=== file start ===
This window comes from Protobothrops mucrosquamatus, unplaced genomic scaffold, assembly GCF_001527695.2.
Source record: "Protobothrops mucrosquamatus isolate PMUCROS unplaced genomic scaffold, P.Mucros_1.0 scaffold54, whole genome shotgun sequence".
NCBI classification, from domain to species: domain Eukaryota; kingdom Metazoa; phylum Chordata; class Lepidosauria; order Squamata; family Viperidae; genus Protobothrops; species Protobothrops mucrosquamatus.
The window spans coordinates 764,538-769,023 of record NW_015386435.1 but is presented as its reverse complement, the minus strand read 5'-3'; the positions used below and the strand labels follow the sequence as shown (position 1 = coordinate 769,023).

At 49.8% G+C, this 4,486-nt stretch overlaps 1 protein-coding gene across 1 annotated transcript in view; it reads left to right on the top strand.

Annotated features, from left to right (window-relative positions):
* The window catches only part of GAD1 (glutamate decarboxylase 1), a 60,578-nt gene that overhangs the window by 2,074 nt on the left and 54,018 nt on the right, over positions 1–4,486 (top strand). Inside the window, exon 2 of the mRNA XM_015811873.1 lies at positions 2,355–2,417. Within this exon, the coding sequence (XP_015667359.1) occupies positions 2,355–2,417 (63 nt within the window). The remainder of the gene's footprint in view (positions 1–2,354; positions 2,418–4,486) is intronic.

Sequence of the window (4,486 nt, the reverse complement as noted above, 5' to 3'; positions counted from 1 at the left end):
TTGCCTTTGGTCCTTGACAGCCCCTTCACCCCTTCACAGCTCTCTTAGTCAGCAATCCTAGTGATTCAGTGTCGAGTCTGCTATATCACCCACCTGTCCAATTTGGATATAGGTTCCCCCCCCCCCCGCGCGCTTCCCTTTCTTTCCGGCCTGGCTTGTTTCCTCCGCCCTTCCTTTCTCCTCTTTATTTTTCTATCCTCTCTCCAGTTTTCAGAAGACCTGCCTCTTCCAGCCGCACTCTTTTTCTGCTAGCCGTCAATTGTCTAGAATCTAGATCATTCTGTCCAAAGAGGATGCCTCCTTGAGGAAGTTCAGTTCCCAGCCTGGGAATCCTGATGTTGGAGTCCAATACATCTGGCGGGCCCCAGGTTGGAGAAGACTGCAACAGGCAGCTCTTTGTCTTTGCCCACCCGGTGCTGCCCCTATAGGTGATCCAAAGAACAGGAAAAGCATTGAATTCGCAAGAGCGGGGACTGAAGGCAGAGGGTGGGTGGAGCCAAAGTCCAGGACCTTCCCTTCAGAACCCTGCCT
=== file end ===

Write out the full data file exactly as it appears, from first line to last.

This window comes from Protobothrops mucrosquamatus, unplaced genomic scaffold, assembly GCF_001527695.2.
Source record: "Protobothrops mucrosquamatus isolate PMUCROS unplaced genomic scaffold, P.Mucros_1.0 scaffold54, whole genome shotgun sequence".
NCBI classification, from domain to species: domain Eukaryota; kingdom Metazoa; phylum Chordata; class Lepidosauria; order Squamata; family Viperidae; genus Protobothrops; species Protobothrops mucrosquamatus.
The window spans coordinates 764,538-769,023 of record NW_015386435.1 but is presented as its reverse complement, the minus strand read 5'-3'; the positions used below and the strand labels follow the sequence as shown (position 1 = coordinate 769,023).

At 49.8% G+C, this 4,486-nt stretch overlaps 1 protein-coding gene across 1 annotated transcript in view; it reads left to right on the top strand.

Annotated features, from left to right (window-relative positions):
* The window catches only part of GAD1 (glutamate decarboxylase 1), a 60,578-nt gene that overhangs the window by 2,074 nt on the left and 54,018 nt on the right, over positions 1–4,486 (top strand). Inside the window, exon 2 of the mRNA XM_015811873.1 lies at positions 2,355–2,417. Within this exon, the coding sequence (XP_015667359.1) occupies positions 2,355–2,417 (63 nt within the window). The remainder of the gene's footprint in view (positions 1–2,354; positions 2,418–4,486) is intronic.

Sequence of the window (4,486 nt, the reverse complement as noted above, 5' to 3'; positions counted from 1 at the left end):
TTGCCTTTGGTCCTTGACAGCCCCTTCACCCCTTCACAGCTCTCTTAGTCAGCAATCCTAGTGATTCAGTGTCGAGTCTGCTATATCACCCACCTGTCCAATTTGGATATAGGTTCCCCCCCCCCCCGCGCGCTTCCCTTTCTTTCCGGCCTGGCTTGTTTCCTCCGCCCTTCCTTTCTCCTCTTTATTTTTCTATCCTCTCTCCAGTTTTCAGAAGACCTGCCTCTTCCAGCCGCACTCTTTTTCTGCTAGCCGTCAATTGTCTAGAATCTAGATCATTCTGTCCAAAGAGGATGCCTCCTTGAGGAAGTTCAGTTCCCAGCCTGGGAATCCTGATGTTGGAGTCCAATACATCTGGCGGGCCCCAGGTTGGAGAAGACTGCAACAGGCAGCTCTTTGTCTTTGCCCACCCGGTGCTGCCCCTATAGGTGATCCAAAGAACAGGAAAAGCATTGAATTCGCAAGAGCGGGGACTGAAGGCAGAGGGTGGGTGGAGCCAAAGTCCAGGACCTTCCCTTCAGAACCCTGCCT